Friday, December 15, 2006

Holiday Stress, Part I

I'm a cliche -- the too-busy person who has procrastinated on every aspect of holiday preparations -- shopping, decorating, wrapping, sending cards. I'm going to a holiday party for my husband's office tonight, and I have no dress and my hair looks like it was styled by a four-year-old on a Christmas cookie high. Plus I have the little matter of several work projects I need to get done before Christmas, car problems I have to deal with, AND I'm going to be out of town part of next week. All of which means I'm too busy to write this post, which of course is why I'm doing it anyway.

But despite all of that, I'm not feeling completely stressed. Partly because I just sent my husband an email dumping all my angst on him, and partly because I've got a lot of experience with being in this position. And it all works out. Well, Christmas cards often (okay pretty much always) don't, and the decorating is definitely not Martha Stewart-approved, but I know there will be gifts, wrapped (or at least stuffed in gift bags) and under the tree on Christmas morning. And more importantly, there will be the good feelings of family together or at least catching up on the phone, and the joys of all our silly little traditions like arguing over who gets to hang the ceramic pig ornament this year, Christmas Eve dinner of fondue and wine with just my husband in front of the fire, and of course, the reading of our four standard Christmas favorites. Which I'm going to list for you here (and next post I'll add some of my personal favorites that I sometimes force my teens to listen to even though they've long outgrown them):

Twas the Night Before Christmas by Clement C. Moore (maybe). We usually read my husband's childhood copy, a Golden Book illustrated by Corinne Malvern. I always have to snigger, because this version alters the text to read, "Had just settled down for a long winter's nap," when of course the correct line is "Had just settled our brains for a long winter's nap" (emphases added). I prefer my childhood version, breathtakingly illustrated by Arthur Rackham (well, gorgeous except for the creepy picture of Santa just opening his pack, with all the toys kind of leering at you, and long dark shadows -yikes!). But some people are philistines, and can't help their taste.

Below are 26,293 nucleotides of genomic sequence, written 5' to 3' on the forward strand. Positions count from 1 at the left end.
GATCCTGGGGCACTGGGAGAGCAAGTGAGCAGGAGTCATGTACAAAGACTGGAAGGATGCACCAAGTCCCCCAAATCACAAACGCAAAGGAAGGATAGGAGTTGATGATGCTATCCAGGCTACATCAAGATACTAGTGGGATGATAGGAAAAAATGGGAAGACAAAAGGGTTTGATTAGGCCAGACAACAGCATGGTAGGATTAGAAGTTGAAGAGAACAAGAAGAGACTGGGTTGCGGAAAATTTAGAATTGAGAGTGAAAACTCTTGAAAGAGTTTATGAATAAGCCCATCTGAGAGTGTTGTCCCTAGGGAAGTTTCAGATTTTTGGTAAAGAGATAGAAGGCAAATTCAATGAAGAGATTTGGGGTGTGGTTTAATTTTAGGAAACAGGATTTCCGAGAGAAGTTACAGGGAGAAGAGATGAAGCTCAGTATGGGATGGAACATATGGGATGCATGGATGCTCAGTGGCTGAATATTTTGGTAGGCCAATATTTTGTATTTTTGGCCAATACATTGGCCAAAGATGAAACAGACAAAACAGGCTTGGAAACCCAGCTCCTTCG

How the Grinch Stole Christmas by Dr. Suess. When my daughter was "not more than two," she looked exactly like Cindy-Lou Who, which has only added to my enjoyment of this classic. She, on the other hand, hates when we call her that, so of course we have to call her that all the time (especially in front of her friends). (Incidentally, the animated version of this, perfectly narrated by Boris Karloff is one of the few book adaptations I love.)

The Polar Express by Chris van Allsburg. I love this book and the way it makes me feel. I know I still hear the sleigh bells on Christmas Eve, and I swear I always will.

Olive, the Other Reindeer by Otto Seibold and Vivian Walsh. This is the most recent addition to our Christmas Eve arsenal, and it's the Christmas book I give most frequently. I love Olive, and I love Santa and the other reindeer for giving her a chance to be one of the gang.